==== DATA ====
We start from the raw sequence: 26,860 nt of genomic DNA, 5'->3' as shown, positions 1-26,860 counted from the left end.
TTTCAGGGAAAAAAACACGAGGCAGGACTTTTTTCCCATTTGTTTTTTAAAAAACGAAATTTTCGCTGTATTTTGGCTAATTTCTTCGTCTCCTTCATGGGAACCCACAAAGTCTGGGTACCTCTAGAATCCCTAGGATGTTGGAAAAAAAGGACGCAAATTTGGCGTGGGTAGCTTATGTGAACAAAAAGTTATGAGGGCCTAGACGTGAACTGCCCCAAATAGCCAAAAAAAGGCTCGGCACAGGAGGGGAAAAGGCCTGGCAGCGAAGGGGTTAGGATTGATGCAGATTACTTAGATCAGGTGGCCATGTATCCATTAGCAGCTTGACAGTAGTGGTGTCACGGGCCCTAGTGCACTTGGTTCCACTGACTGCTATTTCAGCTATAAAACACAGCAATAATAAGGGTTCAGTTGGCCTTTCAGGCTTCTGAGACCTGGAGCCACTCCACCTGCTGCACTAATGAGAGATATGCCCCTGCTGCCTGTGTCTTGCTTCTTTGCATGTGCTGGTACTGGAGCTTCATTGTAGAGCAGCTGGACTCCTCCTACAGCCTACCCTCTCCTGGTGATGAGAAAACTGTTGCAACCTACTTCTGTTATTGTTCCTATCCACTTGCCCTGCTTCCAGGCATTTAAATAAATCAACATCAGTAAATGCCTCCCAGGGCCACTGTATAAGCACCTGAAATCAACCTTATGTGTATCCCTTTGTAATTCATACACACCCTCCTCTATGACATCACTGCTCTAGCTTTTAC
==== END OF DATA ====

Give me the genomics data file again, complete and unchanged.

We start from the raw sequence: 26,860 nt of genomic DNA, 5'->3' as shown, positions 1-26,860 counted from the left end.
TTTCAGGGAAAAAAACACGAGGCAGGACTTTTTTCCCATTTGTTTTTTAAAAAACGAAATTTTCGCTGTATTTTGGCTAATTTCTTCGTCTCCTTCATGGGAACCCACAAAGTCTGGGTACCTCTAGAATCCCTAGGATGTTGGAAAAAAAGGACGCAAATTTGGCGTGGGTAGCTTATGTGAACAAAAAGTTATGAGGGCCTAGACGTGAACTGCCCCAAATAGCCAAAAAAAGGCTCGGCACAGGAGGGGAAAAGGCCTGGCAGCGAAGGGGTTAGGATTGATGCAGATTACTTAGATCAGGTGGCCATGTATCCATTAGCAGCTTGACAGTAGTGGTGTCACGGGCCCTAGTGCACTTGGTTCCACTGACTGCTATTTCAGCTATAAAACACAGCAATAATAAGGGTTCAGTTGGCCTTTCAGGCTTCTGAGACCTGGAGCCACTCCACCTGCTGCACTAATGAGAGATATGCCCCTGCTGCCTGTGTCTTGCTTCTTTGCATGTGCTGGTACTGGAGCTTCATTGTAGAGCAGCTGGACTCCTCCTACAGCCTACCCTCTCCTGGTGATGAGAAAACTGTTGCAACCTACTTCTGTTATTGTTCCTATCCACTTGCCCTGCTTCCAGGCATTTAAATAAATCAACATCAGTAAATGCCTCCCAGGGCCACTGTATAAGCACCTGAAATCAACCTTATGTGTATCCCTTTGTAATTCATACACACCCTCCTCTATGACATCACTGCTCTAGCTTTTAC